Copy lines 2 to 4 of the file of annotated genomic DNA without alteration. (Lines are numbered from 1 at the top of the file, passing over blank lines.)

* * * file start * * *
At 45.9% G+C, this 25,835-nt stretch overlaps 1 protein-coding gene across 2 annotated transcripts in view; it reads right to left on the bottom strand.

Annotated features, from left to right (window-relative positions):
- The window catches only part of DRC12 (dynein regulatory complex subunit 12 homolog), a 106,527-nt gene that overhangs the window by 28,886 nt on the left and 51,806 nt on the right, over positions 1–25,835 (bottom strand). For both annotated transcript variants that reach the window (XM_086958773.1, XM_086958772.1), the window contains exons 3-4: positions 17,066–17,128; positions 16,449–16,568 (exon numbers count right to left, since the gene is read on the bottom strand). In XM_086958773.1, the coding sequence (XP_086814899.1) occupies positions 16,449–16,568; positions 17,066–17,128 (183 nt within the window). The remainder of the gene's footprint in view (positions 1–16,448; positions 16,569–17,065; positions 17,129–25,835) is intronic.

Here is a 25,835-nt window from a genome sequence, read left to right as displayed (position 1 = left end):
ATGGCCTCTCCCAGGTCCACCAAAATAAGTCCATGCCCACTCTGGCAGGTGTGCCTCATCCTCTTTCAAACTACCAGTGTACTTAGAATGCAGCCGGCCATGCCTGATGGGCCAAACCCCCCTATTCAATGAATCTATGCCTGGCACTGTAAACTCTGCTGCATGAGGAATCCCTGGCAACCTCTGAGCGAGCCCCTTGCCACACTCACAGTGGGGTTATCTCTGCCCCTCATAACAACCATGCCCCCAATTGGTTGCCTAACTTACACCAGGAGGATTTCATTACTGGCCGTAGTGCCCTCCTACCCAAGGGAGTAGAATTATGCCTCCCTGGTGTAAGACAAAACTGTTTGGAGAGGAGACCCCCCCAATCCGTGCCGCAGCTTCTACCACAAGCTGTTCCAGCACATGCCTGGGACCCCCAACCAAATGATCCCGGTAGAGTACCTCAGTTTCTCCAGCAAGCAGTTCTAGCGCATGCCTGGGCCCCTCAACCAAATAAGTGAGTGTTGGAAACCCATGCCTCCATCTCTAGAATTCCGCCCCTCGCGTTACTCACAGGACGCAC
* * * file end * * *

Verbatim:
Annotated features, from left to right (window-relative positions):
- The window catches only part of DRC12 (dynein regulatory complex subunit 12 homolog), a 106,527-nt gene that overhangs the window by 28,886 nt on the left and 51,806 nt on the right, over positions 1–25,835 (bottom strand). For both annotated transcript variants that reach the window (XM_086958773.1, XM_086958772.1), the window contains exons 3-4: positions 17,066–17,128; positions 16,449–16,568 (exon numbers count right to left, since the gene is read on the bottom strand). In XM_086958773.1, the coding sequence (XP_086814899.1) occupies positions 16,449–16,568; positions 17,066–17,128 (183 nt within the window). The remainder of the gene's footprint in view (positions 1–16,448; positions 16,569–17,065; positions 17,129–25,835) is intronic.

Here is a 25,835-nt window from a genome sequence, read left to right as displayed (position 1 = left end):